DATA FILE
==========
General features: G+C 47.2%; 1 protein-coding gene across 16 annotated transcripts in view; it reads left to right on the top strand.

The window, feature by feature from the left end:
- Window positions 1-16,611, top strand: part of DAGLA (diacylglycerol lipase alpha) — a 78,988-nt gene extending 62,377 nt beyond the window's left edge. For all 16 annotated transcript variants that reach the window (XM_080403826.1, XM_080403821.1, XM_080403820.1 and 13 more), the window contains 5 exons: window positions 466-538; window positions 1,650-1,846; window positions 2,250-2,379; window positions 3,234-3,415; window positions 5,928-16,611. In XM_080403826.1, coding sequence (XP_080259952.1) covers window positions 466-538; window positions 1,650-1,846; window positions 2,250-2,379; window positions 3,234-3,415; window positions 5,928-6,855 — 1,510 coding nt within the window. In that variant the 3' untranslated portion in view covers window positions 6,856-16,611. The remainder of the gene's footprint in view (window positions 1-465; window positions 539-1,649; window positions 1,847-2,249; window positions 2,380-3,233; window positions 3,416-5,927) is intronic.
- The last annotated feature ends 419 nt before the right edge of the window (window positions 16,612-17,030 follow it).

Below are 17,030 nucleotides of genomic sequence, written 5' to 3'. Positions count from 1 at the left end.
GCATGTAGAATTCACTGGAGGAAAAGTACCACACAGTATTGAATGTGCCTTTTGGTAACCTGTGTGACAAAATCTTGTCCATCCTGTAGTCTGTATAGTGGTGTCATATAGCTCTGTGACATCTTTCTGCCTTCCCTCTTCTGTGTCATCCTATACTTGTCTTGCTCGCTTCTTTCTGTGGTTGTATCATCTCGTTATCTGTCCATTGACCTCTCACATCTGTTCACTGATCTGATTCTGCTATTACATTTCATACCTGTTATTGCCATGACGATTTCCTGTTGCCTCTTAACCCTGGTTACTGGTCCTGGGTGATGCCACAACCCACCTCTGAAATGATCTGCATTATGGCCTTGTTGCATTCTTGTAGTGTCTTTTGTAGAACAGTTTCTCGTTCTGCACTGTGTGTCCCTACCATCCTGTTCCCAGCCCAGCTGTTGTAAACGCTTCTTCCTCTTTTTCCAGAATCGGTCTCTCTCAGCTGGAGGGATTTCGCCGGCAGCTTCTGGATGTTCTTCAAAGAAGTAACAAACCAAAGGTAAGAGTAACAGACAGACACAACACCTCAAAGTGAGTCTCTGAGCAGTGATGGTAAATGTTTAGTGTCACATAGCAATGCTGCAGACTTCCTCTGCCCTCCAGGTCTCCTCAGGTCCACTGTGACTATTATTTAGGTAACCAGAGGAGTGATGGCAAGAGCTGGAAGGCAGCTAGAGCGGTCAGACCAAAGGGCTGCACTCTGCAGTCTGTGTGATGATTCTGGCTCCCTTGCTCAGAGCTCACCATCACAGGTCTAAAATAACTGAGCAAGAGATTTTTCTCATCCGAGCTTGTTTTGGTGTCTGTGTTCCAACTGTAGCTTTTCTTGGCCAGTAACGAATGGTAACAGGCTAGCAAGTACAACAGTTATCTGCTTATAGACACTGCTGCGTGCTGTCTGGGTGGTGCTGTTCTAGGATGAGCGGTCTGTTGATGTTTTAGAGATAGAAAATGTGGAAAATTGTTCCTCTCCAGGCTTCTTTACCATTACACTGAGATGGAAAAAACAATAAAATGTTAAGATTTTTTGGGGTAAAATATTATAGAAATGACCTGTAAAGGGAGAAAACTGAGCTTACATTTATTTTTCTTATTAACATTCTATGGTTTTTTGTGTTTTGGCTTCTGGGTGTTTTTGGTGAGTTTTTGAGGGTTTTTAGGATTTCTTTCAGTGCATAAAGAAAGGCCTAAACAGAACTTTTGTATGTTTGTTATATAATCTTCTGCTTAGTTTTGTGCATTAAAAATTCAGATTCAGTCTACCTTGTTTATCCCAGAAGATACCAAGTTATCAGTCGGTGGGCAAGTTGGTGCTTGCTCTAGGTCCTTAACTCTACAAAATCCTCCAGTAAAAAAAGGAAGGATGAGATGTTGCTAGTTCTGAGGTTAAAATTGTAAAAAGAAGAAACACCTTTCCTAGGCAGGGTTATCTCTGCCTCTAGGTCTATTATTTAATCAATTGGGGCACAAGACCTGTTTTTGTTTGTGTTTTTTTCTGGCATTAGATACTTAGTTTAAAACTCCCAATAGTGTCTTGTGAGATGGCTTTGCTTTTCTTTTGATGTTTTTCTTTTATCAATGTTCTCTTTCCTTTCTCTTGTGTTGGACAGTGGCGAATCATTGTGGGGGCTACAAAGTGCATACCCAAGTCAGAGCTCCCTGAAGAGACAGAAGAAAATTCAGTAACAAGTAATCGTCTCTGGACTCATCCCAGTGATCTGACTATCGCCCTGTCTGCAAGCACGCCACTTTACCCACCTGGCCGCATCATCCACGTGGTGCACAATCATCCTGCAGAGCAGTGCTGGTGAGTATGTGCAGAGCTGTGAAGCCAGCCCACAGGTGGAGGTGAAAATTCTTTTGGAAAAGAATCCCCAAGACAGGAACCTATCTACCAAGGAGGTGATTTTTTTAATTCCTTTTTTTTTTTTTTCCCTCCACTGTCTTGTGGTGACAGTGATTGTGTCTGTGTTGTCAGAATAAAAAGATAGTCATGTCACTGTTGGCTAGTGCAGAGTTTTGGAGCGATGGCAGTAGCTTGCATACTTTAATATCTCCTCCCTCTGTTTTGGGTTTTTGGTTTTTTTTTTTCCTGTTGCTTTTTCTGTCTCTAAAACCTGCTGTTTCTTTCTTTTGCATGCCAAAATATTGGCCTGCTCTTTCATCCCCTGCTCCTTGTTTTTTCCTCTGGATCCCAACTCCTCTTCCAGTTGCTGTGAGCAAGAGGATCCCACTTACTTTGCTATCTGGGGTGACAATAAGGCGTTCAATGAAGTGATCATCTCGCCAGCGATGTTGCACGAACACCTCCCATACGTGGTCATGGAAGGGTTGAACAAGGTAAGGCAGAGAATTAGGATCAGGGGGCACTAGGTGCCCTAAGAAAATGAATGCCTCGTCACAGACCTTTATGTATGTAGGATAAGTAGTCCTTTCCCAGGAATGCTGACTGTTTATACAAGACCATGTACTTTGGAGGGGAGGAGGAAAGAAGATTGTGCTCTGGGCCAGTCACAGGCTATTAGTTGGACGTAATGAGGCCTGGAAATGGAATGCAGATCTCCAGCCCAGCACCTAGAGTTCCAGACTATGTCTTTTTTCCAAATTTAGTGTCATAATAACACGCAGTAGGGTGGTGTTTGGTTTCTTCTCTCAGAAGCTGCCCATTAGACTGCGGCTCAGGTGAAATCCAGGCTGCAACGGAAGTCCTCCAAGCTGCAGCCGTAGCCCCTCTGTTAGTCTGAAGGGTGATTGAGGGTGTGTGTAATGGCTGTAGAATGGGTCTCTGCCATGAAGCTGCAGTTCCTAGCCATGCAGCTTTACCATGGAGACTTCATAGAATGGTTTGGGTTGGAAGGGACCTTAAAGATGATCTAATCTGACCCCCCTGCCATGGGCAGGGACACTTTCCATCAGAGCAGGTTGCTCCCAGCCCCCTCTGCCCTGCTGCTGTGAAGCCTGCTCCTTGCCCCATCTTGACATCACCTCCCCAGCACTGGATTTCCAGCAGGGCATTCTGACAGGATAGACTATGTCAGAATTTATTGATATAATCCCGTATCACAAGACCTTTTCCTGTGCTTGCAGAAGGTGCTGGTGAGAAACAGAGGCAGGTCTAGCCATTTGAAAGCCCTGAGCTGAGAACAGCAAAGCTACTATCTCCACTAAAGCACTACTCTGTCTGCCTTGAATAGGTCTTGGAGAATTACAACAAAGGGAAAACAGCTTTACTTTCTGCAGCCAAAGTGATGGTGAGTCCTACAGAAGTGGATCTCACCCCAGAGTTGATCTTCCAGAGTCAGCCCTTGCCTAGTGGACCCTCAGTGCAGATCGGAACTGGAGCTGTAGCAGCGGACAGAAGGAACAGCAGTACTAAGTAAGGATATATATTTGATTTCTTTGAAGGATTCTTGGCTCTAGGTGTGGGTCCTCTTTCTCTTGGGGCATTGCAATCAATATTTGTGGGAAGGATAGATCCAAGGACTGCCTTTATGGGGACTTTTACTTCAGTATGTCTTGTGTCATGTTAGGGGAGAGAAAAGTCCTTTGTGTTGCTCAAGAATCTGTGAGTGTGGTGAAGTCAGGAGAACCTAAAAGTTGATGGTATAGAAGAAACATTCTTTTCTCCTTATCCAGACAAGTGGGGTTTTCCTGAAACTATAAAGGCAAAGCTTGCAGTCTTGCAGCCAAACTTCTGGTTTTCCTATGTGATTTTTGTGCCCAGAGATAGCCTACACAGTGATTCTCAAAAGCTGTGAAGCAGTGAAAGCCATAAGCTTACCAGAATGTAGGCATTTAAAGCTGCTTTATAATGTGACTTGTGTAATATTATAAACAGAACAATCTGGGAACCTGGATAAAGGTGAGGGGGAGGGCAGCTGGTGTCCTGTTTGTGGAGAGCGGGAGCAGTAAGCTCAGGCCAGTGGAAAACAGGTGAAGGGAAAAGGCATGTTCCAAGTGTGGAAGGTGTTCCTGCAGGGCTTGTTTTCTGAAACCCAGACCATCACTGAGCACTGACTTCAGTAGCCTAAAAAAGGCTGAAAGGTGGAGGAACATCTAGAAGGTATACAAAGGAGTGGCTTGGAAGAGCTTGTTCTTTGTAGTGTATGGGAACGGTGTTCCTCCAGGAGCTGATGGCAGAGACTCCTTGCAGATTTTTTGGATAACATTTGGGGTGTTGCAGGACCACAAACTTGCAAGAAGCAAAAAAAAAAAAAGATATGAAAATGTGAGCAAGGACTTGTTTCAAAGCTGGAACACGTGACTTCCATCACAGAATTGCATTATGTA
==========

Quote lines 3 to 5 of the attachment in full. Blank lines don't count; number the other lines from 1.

- Window positions 1-16,611, top strand: part of DAGLA (diacylglycerol lipase alpha) — a 78,988-nt gene extending 62,377 nt beyond the window's left edge. For all 16 annotated transcript variants that reach the window (XM_080403826.1, XM_080403821.1, XM_080403820.1 and 13 more), the window contains 5 exons: window positions 466-538; window positions 1,650-1,846; window positions 2,250-2,379; window positions 3,234-3,415; window positions 5,928-16,611. In XM_080403826.1, coding sequence (XP_080259952.1) covers window positions 466-538; window positions 1,650-1,846; window positions 2,250-2,379; window positions 3,234-3,415; window positions 5,928-6,855 — 1,510 coding nt within the window. In that variant the 3' untranslated portion in view covers window positions 6,856-16,611. The remainder of the gene's footprint in view (window positions 1-465; window positions 539-1,649; window positions 1,847-2,249; window positions 2,380-3,233; window positions 3,416-5,927) is intronic.
- The last annotated feature ends 419 nt before the right edge of the window (window positions 16,612-17,030 follow it).

Below are 17,030 nucleotides of genomic sequence, written 5' to 3'. Positions count from 1 at the left end.